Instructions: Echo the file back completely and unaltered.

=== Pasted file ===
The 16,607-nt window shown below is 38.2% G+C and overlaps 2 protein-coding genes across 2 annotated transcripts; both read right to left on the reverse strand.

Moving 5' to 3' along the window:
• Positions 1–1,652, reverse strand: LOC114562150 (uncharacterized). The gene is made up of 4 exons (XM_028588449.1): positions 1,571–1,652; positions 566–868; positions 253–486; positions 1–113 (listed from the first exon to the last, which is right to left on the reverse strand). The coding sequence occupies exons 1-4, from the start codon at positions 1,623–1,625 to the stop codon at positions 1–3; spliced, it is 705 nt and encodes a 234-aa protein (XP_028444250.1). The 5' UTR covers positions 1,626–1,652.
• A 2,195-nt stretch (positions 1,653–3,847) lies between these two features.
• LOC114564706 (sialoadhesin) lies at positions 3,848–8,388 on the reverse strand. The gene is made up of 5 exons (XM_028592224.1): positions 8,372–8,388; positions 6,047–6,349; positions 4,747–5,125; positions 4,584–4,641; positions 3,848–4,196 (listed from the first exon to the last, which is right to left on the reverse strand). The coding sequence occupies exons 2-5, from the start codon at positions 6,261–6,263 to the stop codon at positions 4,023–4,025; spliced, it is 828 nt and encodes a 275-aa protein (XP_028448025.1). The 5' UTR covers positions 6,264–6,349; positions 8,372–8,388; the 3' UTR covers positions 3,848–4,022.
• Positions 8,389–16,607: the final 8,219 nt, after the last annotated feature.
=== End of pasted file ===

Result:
The 16,607-nt window shown below is 38.2% G+C and overlaps 2 protein-coding genes across 2 annotated transcripts; both read right to left on the reverse strand.

Moving 5' to 3' along the window:
• Positions 1–1,652, reverse strand: LOC114562150 (uncharacterized). The gene is made up of 4 exons (XM_028588449.1): positions 1,571–1,652; positions 566–868; positions 253–486; positions 1–113 (listed from the first exon to the last, which is right to left on the reverse strand). The coding sequence occupies exons 1-4, from the start codon at positions 1,623–1,625 to the stop codon at positions 1–3; spliced, it is 705 nt and encodes a 234-aa protein (XP_028444250.1). The 5' UTR covers positions 1,626–1,652.
• A 2,195-nt stretch (positions 1,653–3,847) lies between these two features.
• LOC114564706 (sialoadhesin) lies at positions 3,848–8,388 on the reverse strand. The gene is made up of 5 exons (XM_028592224.1): positions 8,372–8,388; positions 6,047–6,349; positions 4,747–5,125; positions 4,584–4,641; positions 3,848–4,196 (listed from the first exon to the last, which is right to left on the reverse strand). The coding sequence occupies exons 2-5, from the start codon at positions 6,261–6,263 to the stop codon at positions 4,023–4,025; spliced, it is 828 nt and encodes a 275-aa protein (XP_028448025.1). The 5' UTR covers positions 6,264–6,349; positions 8,372–8,388; the 3' UTR covers positions 3,848–4,022.
• Positions 8,389–16,607: the final 8,219 nt, after the last annotated feature.